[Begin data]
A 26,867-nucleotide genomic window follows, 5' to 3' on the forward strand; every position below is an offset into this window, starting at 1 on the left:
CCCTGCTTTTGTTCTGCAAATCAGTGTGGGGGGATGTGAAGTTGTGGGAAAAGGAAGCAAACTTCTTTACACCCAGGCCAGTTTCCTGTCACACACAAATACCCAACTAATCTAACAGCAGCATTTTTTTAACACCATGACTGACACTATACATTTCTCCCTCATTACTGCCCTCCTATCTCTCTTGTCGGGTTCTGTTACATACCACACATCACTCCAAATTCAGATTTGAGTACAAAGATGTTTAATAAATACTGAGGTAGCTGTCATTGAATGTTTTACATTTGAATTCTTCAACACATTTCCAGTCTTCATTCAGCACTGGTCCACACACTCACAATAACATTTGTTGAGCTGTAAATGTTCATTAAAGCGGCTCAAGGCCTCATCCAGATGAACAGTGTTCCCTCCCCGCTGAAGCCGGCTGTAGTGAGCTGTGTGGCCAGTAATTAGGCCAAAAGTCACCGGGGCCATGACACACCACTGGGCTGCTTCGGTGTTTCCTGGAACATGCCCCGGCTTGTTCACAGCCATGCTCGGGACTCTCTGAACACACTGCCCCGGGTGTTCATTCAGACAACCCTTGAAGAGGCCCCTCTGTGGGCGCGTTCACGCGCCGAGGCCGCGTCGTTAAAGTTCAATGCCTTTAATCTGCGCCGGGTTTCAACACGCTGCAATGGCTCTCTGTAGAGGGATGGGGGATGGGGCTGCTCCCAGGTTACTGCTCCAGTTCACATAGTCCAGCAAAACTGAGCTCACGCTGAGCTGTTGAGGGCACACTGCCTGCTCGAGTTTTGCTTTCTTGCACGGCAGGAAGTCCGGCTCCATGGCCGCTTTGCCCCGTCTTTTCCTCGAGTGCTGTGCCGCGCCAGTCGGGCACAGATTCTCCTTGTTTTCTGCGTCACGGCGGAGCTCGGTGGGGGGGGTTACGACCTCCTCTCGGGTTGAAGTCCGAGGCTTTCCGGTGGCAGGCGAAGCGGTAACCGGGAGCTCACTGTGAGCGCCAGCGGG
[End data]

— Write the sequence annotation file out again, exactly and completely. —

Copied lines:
A 26,867-nucleotide genomic window follows, 5' to 3' on the forward strand; every position below is an offset into this window, starting at 1 on the left:
CCCTGCTTTTGTTCTGCAAATCAGTGTGGGGGGATGTGAAGTTGTGGGAAAAGGAAGCAAACTTCTTTACACCCAGGCCAGTTTCCTGTCACACACAAATACCCAACTAATCTAACAGCAGCATTTTTTTAACACCATGACTGACACTATACATTTCTCCCTCATTACTGCCCTCCTATCTCTCTTGTCGGGTTCTGTTACATACCACACATCACTCCAAATTCAGATTTGAGTACAAAGATGTTTAATAAATACTGAGGTAGCTGTCATTGAATGTTTTACATTTGAATTCTTCAACACATTTCCAGTCTTCATTCAGCACTGGTCCACACACTCACAATAACATTTGTTGAGCTGTAAATGTTCATTAAAGCGGCTCAAGGCCTCATCCAGATGAACAGTGTTCCCTCCCCGCTGAAGCCGGCTGTAGTGAGCTGTGTGGCCAGTAATTAGGCCAAAAGTCACCGGGGCCATGACACACCACTGGGCTGCTTCGGTGTTTCCTGGAACATGCCCCGGCTTGTTCACAGCCATGCTCGGGACTCTCTGAACACACTGCCCCGGGTGTTCATTCAGACAACCCTTGAAGAGGCCCCTCTGTGGGCGCGTTCACGCGCCGAGGCCGCGTCGTTAAAGTTCAATGCCTTTAATCTGCGCCGGGTTTCAACACGCTGCAATGGCTCTCTGTAGAGGGATGGGGGATGGGGCTGCTCCCAGGTTACTGCTCCAGTTCACATAGTCCAGCAAAACTGAGCTCACGCTGAGCTGTTGAGGGCACACTGCCTGCTCGAGTTTTGCTTTCTTGCACGGCAGGAAGTCCGGCTCCATGGCCGCTTTGCCCCGTCTTTTCCTCGAGTGCTGTGCCGCGCCAGTCGGGCACAGATTCTCCTTGTTTTCTGCGTCACGGCGGAGCTCGGTGGGGGGGGTTACGACCTCCTCTCGGGTTGAAGTCCGAGGCTTTCCGGTGGCAGGCGAAGCGGTAACCGGGAGCTCACTGTGAGCGCCAGCGGG